Baby names are always something that is discussed when we hear one of our friends or family has just given birth. When you first hear that a friend or relative has given birth, your first question is usually, What’s the baby’s name? Baby names can be inspired by many things ? the family?s ethnic origin, a personal preference for a film star or place, or the desire to call the child after a much-loved relative.
In some cultures, it is usual to use baby names that have been passed down through the family. For example, among white Anglo-Saxon culture, you would find John D. Rockefeller Senior and John D. Rockefeller Junior. But according to some traditions, you would find the opposite. For example, Ashkenazi, northern European Jews would never name a baby after the living, while Sephardic Jews from Spain, North Africa, and Central Asia will deliberately name a son after his father or a grandson after his grandfather. And in every family, there are unique baby names that only seem to be used by that particular family.
So what has inspired your baby name ideas?
Until recently, most babies in western countries were given very conventional names, often from the Bible, such as David, Rebecca, Sarah, or Samuel, even if they were from a different ethnic origin. The Royal Family were often an inspiration, so during the 1920s and 1930s many little girls were called Elizabeth and Margaret after the British princesses. Similarly, Hollywood actors were a great source for baby names, leading to many little boys being named Errol after Errol Flynn and Laurence after Sir Laurence Olivier.
Indian baby names were almost never heard of outside India, even in Australia or Britain, both of which are part of the Commonwealth, until around twenty years ago. This is because social attitudes have changed and become much broader. Nowadays, Asians are proud to call their sons Sandeep or Rajiv and their daughters Seema or Shilpa as ethnic baby names are far more accepted than they were in the past. In bygone years, people from ethnic minorities would have had a ?popular name? for their dealings in public life but they would have kept their ethnic names for home and the family.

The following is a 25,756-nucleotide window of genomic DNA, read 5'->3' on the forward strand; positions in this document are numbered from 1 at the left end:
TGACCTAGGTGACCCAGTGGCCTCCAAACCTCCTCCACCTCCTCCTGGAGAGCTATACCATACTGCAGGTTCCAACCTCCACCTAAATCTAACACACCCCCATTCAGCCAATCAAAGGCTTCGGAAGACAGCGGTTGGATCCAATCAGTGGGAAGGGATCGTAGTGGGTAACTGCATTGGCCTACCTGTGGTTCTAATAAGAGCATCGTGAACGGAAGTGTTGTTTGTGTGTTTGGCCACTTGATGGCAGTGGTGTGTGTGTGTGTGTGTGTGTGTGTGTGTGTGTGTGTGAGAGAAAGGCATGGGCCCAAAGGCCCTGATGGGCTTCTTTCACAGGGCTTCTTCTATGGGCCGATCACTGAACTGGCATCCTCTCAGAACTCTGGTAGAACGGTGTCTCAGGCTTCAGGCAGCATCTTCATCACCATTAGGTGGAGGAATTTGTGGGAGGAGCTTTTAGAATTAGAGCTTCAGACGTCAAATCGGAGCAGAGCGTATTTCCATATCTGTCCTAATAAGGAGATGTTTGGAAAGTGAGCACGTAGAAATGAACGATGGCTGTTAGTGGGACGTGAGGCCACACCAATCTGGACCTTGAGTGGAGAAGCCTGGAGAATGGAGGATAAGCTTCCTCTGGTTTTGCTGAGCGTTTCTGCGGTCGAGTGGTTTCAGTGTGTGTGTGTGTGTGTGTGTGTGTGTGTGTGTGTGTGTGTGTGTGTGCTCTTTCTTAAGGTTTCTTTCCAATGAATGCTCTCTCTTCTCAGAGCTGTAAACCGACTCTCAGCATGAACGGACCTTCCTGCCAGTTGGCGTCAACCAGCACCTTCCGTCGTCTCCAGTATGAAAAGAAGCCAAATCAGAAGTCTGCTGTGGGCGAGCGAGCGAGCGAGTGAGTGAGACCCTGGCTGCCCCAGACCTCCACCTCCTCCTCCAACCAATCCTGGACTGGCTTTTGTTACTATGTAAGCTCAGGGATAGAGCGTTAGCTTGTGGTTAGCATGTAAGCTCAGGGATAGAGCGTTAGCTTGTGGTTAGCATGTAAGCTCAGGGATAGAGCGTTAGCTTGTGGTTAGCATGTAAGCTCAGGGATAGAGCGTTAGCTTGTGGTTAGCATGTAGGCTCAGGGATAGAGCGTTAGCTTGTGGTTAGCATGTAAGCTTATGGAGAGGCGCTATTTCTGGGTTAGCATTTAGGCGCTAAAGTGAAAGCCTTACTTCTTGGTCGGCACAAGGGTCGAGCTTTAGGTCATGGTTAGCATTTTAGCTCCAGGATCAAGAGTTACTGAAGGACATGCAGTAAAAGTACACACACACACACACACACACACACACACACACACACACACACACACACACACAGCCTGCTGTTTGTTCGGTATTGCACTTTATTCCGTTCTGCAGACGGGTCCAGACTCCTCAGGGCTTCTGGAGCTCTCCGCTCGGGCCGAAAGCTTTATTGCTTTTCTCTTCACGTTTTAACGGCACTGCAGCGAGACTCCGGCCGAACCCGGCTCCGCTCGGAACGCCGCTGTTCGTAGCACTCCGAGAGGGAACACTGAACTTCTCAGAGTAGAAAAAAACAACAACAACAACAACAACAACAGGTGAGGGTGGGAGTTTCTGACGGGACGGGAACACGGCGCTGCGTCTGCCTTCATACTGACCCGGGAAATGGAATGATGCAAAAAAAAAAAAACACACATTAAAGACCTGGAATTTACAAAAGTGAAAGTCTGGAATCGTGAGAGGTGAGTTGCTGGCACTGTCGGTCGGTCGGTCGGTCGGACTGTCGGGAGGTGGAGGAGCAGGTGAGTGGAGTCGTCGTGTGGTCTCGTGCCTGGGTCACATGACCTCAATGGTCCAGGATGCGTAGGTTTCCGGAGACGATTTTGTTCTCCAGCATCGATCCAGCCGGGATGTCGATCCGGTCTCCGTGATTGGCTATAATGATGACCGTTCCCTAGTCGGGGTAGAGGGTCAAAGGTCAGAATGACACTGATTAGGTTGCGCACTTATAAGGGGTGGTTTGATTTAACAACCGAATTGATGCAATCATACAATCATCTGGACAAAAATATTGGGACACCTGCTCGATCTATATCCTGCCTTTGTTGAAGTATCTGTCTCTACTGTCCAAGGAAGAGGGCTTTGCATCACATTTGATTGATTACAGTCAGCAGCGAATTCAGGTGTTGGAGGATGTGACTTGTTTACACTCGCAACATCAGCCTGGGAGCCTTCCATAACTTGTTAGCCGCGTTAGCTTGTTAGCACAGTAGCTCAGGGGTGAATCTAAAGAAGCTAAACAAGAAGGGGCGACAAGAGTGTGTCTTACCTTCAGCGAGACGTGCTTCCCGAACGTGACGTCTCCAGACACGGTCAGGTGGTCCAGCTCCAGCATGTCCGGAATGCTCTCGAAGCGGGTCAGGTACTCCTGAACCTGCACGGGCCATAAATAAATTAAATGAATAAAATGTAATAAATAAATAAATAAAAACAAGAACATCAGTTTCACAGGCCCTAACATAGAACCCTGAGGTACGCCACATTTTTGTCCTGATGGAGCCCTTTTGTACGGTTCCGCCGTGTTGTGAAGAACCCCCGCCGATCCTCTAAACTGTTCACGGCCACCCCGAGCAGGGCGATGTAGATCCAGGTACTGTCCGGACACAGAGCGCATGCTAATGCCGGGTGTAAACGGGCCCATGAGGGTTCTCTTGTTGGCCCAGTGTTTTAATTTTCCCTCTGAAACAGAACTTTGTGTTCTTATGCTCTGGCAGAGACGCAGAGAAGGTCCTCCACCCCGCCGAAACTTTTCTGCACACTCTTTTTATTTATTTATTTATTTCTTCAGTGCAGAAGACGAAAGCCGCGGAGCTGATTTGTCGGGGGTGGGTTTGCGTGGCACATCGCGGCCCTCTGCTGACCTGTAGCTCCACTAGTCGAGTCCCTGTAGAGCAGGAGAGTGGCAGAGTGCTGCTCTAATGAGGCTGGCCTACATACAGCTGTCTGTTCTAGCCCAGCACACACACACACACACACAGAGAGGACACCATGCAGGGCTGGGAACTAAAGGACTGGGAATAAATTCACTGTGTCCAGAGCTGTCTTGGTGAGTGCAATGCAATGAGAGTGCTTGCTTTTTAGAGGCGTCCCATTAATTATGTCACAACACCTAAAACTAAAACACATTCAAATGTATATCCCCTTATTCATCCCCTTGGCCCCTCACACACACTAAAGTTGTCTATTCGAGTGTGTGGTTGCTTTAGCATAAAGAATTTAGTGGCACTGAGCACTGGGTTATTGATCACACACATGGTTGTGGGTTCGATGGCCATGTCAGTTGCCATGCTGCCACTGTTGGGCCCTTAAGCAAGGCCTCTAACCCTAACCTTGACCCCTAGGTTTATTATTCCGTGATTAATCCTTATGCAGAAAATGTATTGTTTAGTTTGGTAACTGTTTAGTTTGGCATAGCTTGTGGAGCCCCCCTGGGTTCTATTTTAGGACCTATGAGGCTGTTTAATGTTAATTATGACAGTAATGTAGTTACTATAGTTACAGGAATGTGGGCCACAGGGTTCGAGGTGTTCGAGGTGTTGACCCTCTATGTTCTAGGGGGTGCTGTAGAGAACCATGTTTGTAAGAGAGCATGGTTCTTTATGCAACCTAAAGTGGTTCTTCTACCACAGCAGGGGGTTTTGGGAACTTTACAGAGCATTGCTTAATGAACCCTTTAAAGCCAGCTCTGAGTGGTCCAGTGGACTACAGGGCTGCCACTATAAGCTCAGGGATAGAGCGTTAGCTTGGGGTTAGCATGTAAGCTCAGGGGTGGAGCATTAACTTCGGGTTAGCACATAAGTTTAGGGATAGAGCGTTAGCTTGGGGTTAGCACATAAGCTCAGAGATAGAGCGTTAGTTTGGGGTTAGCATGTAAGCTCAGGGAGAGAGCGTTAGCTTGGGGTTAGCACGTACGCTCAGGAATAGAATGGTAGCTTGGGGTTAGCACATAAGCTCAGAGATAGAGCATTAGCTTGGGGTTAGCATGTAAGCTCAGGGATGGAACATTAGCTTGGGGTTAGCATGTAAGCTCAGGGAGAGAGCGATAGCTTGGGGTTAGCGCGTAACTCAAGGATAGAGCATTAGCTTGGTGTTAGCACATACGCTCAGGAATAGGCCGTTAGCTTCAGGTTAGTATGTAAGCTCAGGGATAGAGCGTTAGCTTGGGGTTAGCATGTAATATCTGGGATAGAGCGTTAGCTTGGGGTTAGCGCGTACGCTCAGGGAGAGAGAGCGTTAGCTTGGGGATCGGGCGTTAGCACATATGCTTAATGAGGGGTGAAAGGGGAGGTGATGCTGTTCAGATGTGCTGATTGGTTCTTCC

Today, even if you are not Asian, you may simply like Hindu baby names and would prefer to call your child by one. Today, this is far more acceptable than it would once have been.
Perhaps you are not very fond of any of the baby names in your family. Your grandmother was called “Hilda Mary,” but these particular baby girl names do not appeal to you for your own daughter. You are also not inspired by any of the film stars you like, the names of your friends? children, or any of the most popular names. You want to find something that is a bit special for your little one.
In this case, you could consult a list of baby names. Perhaps the sound is not what grabs you, but the baby name?s meaning. Looking down a list of baby girls? names, you would find “Abigail,” which comes from the Hebrew biblical name Avigayil, meaning “father?s joy.” Knowing how excited your husband was when the baby was born, this name may really speak to you.
If you like French baby names, for example, it might make your choice easier and when you are faced with either Giles or Gilles, you would choose the latter. Or maybe you are looking for two boys? names that start with the same letter for your newborn twins. Looking at the meanings of the names that fall within these specific parameters might make your choice slightly easier.
Whether the baby names you choose are inspired by names? meanings, baby naming customs in your family, or your love of a particular culture, musician, or film star, one thing is for sure ? your baby will not remain nameless!